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NPPL Huntington Beach
March 24-26, 2005
Photos by Matt Dawson
Pro First Place
- Sacramento XSV
March 24th marked the start of NPPL, Inc.’s fourth season of the NPPL Super 7 World Series. Teamed with tournament promotion group, Pure Paintball Promotions, the NPPL set up on Huntington Beach in Southern California to kick off their 5 event series for 2006.
Huntington Beach has been a premiere venue for paintball tournaments ever since the first held at that location in 2003. Seated in the heart of Southern California surfing and beach culture the town of Huntington Beach is better known as Surf City, USA. Literally millions of people flock to Huntington Beach each summer for activities ranging from concerts and surf competitions to simply enjoying the sun and sand.
The Huntington Beach Pier, one of the longest recreational piers in the nation, is a community focal point, literally extending pedestrian traffic from the city’s downtown out over the Pacific Ocean. It is no wonder that the Huntington Beach based NPPL, Inc., chose the beach just north of the Pier for the site of the first Super 7 event in 2003. Not only is the site easily accessible and filled with the feeling of Surf City culture, but it is backed by a major pedestrian thoroughfare, exposing thousands of people to tournament paintball.
For 2006, the city and league moved the Huntington Beach tournament to a new venue. Not that new though – it was simply moved to the south side of the pier. Literally next door, and accessible from all of the same roads, parking and amenities, the new location has some advantages in a city parking lot that is closer to the beach area, putting the tournament trade show closer to the tournament game fields. The grandeur and feel of the tournament has made Huntington Beach one of paintball’s “must play” tournaments.
For the pro teams of the NPPL, Huntington Beach is a fresh start, the first tournament of the new season. The slate is clean in terms of ranking points. Last year’s Champions, San Diego Dynasty started out on the same footing as second and third ranked Sacramento XSV and Portland Naughty Dogs. The three teams to feel the ranking crunch at the end of 2005 were Pittsburgh Smoke, Toulouse Ton Tons, and Manchester Shockwave. As the lowest ranked pro teams, they were stripped of their pro status, and relegated to semi-pro classification, while the top three semi-pro teams were able to move up and play pro. Bob Long’s Assassins finished the 2005 semi-pro season in second place, and changed their name to the Philadelphia Assassins as they moved up to pro for 2006. Second placed semi-pro XSNRG became New York NRG as they went pro.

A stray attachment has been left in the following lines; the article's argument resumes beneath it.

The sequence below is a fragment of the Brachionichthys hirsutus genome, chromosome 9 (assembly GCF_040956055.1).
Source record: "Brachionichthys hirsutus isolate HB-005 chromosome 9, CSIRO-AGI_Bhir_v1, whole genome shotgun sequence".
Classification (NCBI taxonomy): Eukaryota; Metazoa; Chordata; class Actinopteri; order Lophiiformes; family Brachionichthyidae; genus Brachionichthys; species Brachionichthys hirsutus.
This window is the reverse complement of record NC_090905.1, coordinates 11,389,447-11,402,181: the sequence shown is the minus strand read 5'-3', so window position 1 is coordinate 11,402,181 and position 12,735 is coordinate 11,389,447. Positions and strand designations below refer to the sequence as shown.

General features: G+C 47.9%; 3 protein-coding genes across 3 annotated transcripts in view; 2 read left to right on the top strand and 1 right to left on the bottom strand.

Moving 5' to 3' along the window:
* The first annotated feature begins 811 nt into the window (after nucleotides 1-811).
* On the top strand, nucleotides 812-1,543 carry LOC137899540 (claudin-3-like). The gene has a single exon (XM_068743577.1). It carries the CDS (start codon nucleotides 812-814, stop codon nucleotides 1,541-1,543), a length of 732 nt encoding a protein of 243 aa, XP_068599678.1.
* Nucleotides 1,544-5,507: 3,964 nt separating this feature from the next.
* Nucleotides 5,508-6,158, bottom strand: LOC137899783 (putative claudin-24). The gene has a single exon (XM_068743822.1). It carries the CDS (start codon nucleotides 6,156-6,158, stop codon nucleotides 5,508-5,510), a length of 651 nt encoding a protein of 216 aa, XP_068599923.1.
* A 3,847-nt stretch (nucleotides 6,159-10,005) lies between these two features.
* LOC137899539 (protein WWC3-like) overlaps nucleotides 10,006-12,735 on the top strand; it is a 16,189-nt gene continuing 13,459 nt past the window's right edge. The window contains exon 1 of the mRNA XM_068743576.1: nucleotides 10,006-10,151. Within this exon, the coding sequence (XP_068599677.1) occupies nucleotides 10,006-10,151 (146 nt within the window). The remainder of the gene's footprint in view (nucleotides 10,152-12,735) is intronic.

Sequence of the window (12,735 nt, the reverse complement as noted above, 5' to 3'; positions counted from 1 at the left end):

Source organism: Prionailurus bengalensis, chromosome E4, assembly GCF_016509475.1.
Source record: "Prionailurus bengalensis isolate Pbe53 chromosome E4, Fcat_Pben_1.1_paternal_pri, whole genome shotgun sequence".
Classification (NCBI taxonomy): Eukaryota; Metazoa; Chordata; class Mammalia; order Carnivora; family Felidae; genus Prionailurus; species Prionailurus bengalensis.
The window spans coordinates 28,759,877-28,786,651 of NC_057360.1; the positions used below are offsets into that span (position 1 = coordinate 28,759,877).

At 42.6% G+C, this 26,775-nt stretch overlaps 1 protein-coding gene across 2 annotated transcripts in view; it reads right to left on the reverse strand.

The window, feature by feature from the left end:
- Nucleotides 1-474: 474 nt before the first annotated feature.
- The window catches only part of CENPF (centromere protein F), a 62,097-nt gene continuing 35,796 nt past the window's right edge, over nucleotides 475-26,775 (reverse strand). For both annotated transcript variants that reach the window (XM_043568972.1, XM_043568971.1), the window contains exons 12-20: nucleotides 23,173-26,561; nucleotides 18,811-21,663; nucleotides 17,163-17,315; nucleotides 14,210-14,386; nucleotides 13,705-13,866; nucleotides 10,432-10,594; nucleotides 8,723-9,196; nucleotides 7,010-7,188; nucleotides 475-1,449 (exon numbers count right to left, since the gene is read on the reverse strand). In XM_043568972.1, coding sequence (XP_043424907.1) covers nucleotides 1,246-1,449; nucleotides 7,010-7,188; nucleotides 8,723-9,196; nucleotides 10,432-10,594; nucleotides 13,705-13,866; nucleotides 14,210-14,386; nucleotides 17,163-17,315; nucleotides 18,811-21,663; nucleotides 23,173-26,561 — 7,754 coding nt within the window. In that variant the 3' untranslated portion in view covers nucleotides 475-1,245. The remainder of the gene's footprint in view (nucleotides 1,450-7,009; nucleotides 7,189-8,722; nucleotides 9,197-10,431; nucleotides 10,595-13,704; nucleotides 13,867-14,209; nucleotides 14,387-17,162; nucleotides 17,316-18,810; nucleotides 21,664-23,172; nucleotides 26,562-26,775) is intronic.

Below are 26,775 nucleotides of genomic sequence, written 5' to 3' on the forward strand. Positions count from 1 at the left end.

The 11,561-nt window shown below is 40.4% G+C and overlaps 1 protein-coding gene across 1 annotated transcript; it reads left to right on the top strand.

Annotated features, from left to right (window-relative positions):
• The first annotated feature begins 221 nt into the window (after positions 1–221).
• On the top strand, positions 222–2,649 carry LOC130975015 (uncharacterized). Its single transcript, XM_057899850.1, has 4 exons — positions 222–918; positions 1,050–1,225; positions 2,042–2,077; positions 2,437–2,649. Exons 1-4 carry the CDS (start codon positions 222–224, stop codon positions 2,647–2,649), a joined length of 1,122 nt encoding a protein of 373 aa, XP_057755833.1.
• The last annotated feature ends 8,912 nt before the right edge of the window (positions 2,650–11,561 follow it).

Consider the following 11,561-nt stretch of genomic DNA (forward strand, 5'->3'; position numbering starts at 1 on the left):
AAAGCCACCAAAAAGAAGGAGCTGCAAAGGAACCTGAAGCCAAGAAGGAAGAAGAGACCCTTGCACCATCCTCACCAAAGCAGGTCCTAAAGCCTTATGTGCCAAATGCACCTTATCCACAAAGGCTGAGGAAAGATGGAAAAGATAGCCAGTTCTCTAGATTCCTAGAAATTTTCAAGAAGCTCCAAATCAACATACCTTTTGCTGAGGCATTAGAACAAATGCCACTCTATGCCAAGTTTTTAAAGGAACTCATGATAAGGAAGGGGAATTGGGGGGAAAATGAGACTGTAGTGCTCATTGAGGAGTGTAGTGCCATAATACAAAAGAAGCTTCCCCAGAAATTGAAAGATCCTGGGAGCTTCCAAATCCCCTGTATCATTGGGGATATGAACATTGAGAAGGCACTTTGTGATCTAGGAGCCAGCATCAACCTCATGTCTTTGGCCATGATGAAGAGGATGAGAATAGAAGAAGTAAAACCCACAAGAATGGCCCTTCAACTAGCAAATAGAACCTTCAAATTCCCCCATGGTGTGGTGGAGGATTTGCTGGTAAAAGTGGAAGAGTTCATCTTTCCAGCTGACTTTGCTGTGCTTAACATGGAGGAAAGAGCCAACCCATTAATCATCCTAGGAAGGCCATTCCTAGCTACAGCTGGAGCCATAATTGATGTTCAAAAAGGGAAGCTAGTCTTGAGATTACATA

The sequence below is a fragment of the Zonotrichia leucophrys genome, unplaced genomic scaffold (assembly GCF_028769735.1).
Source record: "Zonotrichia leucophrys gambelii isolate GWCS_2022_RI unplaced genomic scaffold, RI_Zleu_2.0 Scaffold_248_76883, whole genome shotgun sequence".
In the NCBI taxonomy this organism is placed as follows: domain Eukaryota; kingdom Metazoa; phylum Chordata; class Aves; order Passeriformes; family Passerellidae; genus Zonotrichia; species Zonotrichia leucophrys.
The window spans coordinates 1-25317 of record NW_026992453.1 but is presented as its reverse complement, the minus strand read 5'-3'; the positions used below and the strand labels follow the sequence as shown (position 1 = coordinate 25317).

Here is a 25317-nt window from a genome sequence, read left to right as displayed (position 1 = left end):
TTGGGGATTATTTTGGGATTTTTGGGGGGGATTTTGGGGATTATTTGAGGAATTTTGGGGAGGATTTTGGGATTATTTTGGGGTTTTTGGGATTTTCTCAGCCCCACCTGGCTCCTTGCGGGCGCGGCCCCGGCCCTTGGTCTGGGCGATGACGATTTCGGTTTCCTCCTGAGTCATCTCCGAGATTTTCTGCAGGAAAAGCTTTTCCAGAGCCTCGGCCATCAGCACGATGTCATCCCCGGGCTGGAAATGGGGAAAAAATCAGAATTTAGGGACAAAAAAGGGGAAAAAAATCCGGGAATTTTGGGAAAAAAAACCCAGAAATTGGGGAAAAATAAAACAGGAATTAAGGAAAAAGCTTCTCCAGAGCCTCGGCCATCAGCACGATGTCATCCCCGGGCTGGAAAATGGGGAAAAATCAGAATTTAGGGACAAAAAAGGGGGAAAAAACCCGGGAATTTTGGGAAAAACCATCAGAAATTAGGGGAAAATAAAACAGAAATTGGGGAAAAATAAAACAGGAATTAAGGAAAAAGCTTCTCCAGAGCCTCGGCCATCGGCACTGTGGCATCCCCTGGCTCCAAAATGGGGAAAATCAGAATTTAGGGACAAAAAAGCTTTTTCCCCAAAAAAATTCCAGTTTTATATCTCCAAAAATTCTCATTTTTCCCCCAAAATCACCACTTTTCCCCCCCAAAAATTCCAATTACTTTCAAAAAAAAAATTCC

In addition to knock reclassifications there were other changes, as teams were bought and sold in the off season. Spesh Robinson bought the London Tigers and is now playing the team's pro slot under the banner of the Pittsburgh All Americans, giving the crew from PA a move straight into Super 7 Pro. Huntington Beach Red’z Sedition also changed hands. Known as Anaheim Sedition, the team is now under the ownership of long time paintballer and Bushwackers owner Ron Kilbourne. While Ed Poorman of Warped Sportz remains the owner of Avalanche, the team has changed its city affiliation from San Francisco to St. Louis, concurrent with a significant roster change.
The off-season, between the Commander’s Cup and Huntington Beach is traditionally a time when team captains talk to rules committee members, and the rules committee plans out what rule changes will be implemented for the new season. While a number of rules changes were initially planned, the ones that were actually codified for 2006 mainly consisted of correcting errors in the way the rulebook was written, or clarifying existing rules that players had trouble understanding.
The two most significant rule changes for 2006 regarded team ranking and players leaving the Deadbox. Previously, a player leaving the Deadbox (the station where players are required to go after they are eliminated) would be penalized by a one-for-one infraction (one of their teammates would be eliminated.) Because this is difficult to enforce if a player steps out near the end of the game, the new rule places that player under a 3 game suspension.